Management Reform Doesn’t Always Save Money

Management Reform Doesn’t Always Save Money

Soldiers sitting in a stryker wearing IVAS
Photo by: Courtney Bacon

Long-standing management challenges within DoD are strangling ideas, leading to short-term fixes that often cut too deeply into budgets and personnel without solving the problems, a Senate committee heard recently. 

“A quick fix usually falls short and sometimes leads to new problems,” said Sen. Jack Reed of Rhode Island, the Senate Armed Services Committee chairman, who described management reform “as always a topic in the background.” 

Peter Levine, a former DoD deputy chief management officer, said essential warfighting functions depend on smart management decisions. Even minor hiccups can reduce the availability in systems.  

“It is important to get better,” he said, adding that few management-driven changes result in long-lasting improvements. “Legislation alone doesn’t solve anything,” said Levine, a former Senate committee staff member who is now an Institute for Defense Analyses senior research fellow.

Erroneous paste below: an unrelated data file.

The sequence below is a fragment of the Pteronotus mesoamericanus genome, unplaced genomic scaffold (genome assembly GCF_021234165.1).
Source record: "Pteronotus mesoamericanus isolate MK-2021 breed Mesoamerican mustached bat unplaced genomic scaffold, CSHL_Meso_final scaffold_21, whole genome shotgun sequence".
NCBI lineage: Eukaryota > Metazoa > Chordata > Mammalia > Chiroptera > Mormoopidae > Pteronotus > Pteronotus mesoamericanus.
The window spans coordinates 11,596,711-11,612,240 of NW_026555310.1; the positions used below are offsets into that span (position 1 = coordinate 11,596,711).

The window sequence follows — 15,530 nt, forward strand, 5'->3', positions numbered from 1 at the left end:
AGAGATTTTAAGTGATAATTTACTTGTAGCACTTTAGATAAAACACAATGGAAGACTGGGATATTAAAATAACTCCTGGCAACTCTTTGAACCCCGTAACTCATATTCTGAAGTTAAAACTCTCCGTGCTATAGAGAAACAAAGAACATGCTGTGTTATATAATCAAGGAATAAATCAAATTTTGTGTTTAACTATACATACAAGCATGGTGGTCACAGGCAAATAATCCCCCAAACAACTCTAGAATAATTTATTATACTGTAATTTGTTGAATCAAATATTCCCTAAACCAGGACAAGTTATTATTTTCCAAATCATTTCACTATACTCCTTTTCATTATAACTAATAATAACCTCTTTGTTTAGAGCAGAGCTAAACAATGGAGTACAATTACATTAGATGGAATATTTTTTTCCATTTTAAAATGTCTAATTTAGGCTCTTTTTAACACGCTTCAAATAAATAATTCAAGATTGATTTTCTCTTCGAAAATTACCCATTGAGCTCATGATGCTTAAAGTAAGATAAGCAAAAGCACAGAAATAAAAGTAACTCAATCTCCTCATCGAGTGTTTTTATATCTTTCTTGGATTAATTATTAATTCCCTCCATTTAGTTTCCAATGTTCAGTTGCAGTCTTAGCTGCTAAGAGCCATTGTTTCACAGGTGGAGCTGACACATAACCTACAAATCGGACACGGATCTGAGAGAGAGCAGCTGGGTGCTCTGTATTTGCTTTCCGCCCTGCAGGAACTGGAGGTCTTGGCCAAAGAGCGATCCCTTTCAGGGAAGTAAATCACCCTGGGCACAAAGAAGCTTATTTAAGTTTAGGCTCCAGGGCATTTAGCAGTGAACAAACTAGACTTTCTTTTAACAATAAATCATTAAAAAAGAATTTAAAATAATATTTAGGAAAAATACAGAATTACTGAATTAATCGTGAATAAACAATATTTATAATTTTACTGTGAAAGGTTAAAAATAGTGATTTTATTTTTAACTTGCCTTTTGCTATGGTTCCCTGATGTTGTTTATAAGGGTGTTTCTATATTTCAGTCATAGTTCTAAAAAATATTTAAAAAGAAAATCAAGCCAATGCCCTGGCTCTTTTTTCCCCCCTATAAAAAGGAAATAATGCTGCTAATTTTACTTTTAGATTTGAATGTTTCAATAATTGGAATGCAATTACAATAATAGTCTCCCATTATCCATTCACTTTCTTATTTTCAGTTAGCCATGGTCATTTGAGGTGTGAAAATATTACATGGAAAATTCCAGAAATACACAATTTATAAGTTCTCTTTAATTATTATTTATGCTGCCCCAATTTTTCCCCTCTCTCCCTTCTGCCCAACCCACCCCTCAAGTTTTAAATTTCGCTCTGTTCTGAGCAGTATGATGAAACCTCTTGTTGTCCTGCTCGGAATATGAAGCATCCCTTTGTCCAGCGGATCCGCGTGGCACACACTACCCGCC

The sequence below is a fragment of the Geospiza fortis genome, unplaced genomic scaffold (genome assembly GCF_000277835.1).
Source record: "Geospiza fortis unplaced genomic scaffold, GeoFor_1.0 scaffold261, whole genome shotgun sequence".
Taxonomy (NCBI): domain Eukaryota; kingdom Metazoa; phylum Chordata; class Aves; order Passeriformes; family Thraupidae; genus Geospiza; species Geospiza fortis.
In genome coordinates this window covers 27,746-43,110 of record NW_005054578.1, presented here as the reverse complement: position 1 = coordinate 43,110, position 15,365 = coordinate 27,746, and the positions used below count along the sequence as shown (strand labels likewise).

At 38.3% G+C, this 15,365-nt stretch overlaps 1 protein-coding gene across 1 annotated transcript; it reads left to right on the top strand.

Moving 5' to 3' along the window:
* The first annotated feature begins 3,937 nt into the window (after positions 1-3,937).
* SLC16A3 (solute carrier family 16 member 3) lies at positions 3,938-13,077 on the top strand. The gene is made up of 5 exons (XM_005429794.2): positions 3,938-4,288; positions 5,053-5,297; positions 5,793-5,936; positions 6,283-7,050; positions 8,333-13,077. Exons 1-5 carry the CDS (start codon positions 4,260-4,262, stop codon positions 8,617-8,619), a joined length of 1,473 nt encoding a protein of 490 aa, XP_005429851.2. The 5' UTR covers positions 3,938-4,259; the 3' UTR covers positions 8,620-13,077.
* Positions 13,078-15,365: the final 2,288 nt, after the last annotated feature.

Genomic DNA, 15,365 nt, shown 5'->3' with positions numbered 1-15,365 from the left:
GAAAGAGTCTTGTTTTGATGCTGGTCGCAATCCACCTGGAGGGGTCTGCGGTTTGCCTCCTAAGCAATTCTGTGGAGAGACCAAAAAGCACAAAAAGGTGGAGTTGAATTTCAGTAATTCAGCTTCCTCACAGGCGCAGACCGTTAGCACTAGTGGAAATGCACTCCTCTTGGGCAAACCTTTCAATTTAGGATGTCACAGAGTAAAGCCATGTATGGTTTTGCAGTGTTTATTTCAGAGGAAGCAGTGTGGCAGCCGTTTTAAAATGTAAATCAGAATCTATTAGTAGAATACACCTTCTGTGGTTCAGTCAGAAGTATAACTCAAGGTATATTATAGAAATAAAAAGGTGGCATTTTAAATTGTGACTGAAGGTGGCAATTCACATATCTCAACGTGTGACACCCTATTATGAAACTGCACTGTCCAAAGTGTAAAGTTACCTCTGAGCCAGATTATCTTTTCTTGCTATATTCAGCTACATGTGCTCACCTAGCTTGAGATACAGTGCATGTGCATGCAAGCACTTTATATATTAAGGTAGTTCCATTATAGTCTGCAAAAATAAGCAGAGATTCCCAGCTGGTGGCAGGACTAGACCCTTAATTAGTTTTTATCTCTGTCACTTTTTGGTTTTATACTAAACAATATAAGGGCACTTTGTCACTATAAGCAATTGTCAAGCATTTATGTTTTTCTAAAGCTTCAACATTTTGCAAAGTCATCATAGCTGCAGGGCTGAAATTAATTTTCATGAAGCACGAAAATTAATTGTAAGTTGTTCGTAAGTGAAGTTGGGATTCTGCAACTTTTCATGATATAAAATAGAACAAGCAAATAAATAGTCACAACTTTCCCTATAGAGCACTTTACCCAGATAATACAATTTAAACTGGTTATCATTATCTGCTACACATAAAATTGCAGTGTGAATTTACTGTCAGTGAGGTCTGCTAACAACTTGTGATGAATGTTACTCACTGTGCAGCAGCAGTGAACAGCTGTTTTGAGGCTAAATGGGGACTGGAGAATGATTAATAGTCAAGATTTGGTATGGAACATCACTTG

“The Department of Defense is filled with hardworking, dedicated public servants, but they serve in a complex and often inefficient organization,” he said during the April 27 hearing. 

The Government Accountability Office, the investigative arm of Congress, believes management reform could lower costs, reduce waste and result in better support for warfighters, said Elizabeth Field, director of defense capabilities and management at GAO. She blamed the lack of adequate data, differences in standards and a lack of empowerment for managers as hurdles to overcome. 

Cross-functional teams, like those being used by the Army in its transformation and modernization, could work if decisions are based on common data points with teams empowered to make recommendations that don’t get dismissed, Field said. 

“Management reforms do not always yield savings. Sometimes it leads to more efficiency,” Levine said. Good reform could also have a higher cost, he said, giving the hunt for better talent in the civilian workforce as an example of where money could make a difference. “We should think of investing in our workforce,” he said.